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Reviving the Invisible Hand   
Reviving the Invisible Hand


Published under arrangement with
Princeton University Press, Princeton (USA) and Oxford (UK).
Hard Back Book (6¼" x 9¼")    :   Pages : 334
2006  Edition  :   ISBN - 81-7188-567-5
Price : Rs. 895.00 (For Sale in South Asia Only)
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Reviving the Invisible Hand is an uncompromising call for a global return to a classical liberal economic order, free of interference from governments and international organizations. Arguing for a revival of the invisible hand of free international trade and global capital, eminent economist Deepak Lal vigorously defends the view that statist attempts to ameliorate the impact of markets threaten global economic progress and stability. And in an unusual move, he not only defends globalization economically, but also answers the cultural and moral objections of antiglobalizers.

Taking a broad cross-cultural and interdisciplinary approach, Lal argues that there are two groups opposed to globalization: cultural nationalists who oppose not capitalism but Westernization, and “new dirigistes” who oppose not Westernization but capitalism. In response, Lal contends that capitalism doesn’t have to lead to Westernization, as the examples of Japan, China, and India show, and that “new dirigiste” complaints have more to do with the demoralization of their societies than with the capitalist instruments of prosperity.

Lal bases his case on a historical account of the rise of capitalism and globalization in the first two liberal international economic orders: the nineteenth-century British, and the post–World War II American.

Arguing that the “new dirigisme” is the thin edge of a wedge that could return the world to excessive economic intervention by states and international organizations, Lal does not shrink from controversial stands such as advocating the abolishment of these organizations and defending the existence of child labor in the Third World.

"An account of modern economic policy from a classical liberal perspective — a contribution to the globalisation debate"

— The Hindu  (Read more...)

“What would Adam Smith and David Hume have had to say about globalization, human rights, outsourcing and free trade, capital controls, the WTO, the IMF and the World Bank, Islamic fundamentalism, the rise of China and India, the environment, the welfare state, U.S. foreign policy, and every other major issue if they were alive today? The closest you can ever come to fiinding out is to read this brilliant and provocative book by the last, but by no means the least, of the classical liberals, Deepak Lal.”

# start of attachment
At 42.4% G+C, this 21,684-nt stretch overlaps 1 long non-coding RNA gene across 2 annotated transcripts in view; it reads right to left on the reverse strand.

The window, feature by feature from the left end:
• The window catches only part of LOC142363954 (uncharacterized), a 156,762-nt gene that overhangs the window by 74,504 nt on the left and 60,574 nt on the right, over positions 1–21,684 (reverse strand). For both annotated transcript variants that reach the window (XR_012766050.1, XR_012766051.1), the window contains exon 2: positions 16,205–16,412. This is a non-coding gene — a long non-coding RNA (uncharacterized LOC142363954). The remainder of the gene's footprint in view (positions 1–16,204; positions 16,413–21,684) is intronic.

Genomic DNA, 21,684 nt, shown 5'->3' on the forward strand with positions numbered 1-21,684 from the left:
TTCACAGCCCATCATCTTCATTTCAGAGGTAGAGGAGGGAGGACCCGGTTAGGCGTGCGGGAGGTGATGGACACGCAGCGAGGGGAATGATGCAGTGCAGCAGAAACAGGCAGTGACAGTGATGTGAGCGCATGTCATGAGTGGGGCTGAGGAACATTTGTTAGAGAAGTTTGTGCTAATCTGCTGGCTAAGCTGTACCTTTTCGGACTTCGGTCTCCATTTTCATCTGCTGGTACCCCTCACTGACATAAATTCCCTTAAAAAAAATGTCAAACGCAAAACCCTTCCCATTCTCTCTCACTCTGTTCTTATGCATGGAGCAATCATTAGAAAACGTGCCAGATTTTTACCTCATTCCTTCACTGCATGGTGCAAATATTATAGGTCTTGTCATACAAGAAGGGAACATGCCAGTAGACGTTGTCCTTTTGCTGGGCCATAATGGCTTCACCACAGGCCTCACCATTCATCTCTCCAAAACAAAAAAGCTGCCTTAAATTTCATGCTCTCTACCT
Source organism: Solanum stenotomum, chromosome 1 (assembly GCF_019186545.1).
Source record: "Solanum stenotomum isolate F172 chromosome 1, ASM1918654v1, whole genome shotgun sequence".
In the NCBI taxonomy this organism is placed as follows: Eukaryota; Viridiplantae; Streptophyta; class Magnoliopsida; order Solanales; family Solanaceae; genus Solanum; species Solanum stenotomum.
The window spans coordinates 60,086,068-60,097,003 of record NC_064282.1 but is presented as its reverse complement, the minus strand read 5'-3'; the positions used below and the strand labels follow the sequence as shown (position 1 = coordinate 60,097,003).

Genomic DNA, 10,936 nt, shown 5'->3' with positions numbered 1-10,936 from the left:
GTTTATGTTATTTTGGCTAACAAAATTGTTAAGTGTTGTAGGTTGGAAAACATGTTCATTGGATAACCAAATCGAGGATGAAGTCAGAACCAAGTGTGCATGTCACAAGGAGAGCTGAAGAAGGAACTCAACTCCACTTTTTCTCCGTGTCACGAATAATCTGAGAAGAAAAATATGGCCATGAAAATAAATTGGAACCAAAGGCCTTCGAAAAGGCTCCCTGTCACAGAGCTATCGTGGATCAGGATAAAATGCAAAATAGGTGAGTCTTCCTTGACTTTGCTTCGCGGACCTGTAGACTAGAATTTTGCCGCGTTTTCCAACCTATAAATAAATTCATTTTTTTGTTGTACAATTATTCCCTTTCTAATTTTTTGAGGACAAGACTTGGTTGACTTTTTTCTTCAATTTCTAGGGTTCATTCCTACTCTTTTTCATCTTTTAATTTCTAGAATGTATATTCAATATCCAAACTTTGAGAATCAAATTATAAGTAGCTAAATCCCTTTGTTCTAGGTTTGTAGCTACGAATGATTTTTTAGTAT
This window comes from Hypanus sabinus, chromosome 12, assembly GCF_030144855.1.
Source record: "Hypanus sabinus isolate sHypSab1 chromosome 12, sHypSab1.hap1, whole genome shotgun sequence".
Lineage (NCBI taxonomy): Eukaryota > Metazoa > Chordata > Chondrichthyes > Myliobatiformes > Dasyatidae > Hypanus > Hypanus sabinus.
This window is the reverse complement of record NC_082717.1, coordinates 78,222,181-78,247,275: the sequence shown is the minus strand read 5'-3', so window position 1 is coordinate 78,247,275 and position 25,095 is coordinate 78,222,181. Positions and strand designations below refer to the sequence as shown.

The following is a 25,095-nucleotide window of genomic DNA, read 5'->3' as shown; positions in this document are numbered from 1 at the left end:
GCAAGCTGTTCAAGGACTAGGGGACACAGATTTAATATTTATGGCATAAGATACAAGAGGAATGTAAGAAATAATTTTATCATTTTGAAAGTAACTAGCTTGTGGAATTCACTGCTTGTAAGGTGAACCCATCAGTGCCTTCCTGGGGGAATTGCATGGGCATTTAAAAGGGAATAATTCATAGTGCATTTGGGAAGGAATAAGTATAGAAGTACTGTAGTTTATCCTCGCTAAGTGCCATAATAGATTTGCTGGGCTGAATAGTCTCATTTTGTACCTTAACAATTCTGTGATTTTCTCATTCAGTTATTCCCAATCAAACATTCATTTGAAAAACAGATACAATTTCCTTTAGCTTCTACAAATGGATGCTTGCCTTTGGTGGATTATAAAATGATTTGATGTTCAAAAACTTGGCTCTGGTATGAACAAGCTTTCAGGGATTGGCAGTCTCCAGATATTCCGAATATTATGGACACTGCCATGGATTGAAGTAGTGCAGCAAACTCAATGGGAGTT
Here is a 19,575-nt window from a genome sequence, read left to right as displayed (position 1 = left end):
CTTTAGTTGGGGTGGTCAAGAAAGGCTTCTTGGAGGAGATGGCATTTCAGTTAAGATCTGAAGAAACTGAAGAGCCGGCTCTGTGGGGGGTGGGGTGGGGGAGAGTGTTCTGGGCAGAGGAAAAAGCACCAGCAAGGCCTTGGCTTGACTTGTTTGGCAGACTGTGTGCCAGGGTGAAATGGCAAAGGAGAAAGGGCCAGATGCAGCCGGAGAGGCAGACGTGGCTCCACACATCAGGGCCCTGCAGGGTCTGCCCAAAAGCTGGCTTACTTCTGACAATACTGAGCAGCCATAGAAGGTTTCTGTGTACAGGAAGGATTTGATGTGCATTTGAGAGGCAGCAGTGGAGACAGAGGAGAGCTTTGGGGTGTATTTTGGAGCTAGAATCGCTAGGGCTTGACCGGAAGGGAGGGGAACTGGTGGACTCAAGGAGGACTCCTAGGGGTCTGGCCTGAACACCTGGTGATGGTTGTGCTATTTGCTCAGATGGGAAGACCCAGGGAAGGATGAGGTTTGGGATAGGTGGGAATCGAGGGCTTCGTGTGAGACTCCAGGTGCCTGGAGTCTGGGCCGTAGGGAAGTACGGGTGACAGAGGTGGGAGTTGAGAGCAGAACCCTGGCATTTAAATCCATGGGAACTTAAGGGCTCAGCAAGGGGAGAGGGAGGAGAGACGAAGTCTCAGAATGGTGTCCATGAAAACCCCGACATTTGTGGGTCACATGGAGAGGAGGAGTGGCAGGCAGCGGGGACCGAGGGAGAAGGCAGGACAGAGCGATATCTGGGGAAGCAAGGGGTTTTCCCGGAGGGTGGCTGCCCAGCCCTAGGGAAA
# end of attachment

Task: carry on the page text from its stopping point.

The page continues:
— RONALD E. FINDLAY, Columbia University

“This splendidly and subtly argued defense of the classical liberal position makes a highly valuable contribution to the globalization debate.”

— HAROLD JAMES, Princeton University, author of The End of Globalization

“Deepak Lal’s Reviving the Invisible Hand is a brilliant account of modern economic theory and policy written from a rigorous classical liberal perspective. Lal shows a thorough knowledge of classical liberal theory and an enviable ability to apply it to any economy. Furthermore, he demonstrates that the greatest threat to world economic progress and stability comes not from old-fashioned socialism, but from the recent, fashionable modifications of the classical liberal model. It is remarkable that a technical economist should display such competence and originality in areas seemingly far removed from the diagrams and equations of orthodoxy. And his style is rigorous, well-paced, and just a little cheeky.”

— NORMAN BARRY, University of Buckingham, England,
author of Classical Liberalism in the Age of Post-Communism


DEEPAK LAL is James S. Coleman Professor of International Development Studies at the University of California, Los Angeles, Professor Emeritus of Political Economy at University College London, and former Research Administrator at the World Bank. He has advised many governments and international agencies and is the author of numerous books on economic development and public policy, including In Praise of Empires (Palgrave Macmillan), The Poverty of Development Economics, and Unintended Consequences.




The Origins of “Capitalism” 


1. Liberal International Economic Orders


The Nineteenth-Century LIEO

Pax Britannica and Economic Development

The End of the First LIEO

Recreating a New LIEO

2. From Laissez Faire to the Dirigiste Dogma

Classical Liberalism and Laissez Faire

Poverty and Industrialization in Nineteenth-Century Britain

“Manna from Heaven” Distributivism

Competition and Monopoly

The Rise of “Embedded Liberalism” in the United States

3. The Changing Fortunes of Free Trade

The Rise, Fall, and Rise of Free Trade

U.S. Economic Policy

The New Protectionism

The Rise of Preferential Trading Arrangements

Another Globalization Backlash?

Adjustment Assistance?

Whither the WTO?


4. Money and Finance

International Monetary Regimes

International Capital Flows

The Global Financial Infrastructure

5. Poverty and Inequality

Poverty Head Counts

Income Gaps

Foreign Aid

6. Morality and Capitalism


Analytical Framework

Changing Material and Cosmological Beliefs

Communalism versus Individualism

From Victorian Virtues to Modern Values

Modernization and Westernization


7. “Capitalism with a Human Face”


Justice and Freedom


Social Paternalism and Dirigisme

Moral Paternalism and the New Victorians

Capitalism and Happiness

The Corporation under Attack


8. The Greens and Global Disorder


The Rise of the NGOs

Sustainable Development

The Greens and Ecological Imperialism

Toward World Disorder

9. Conclusions




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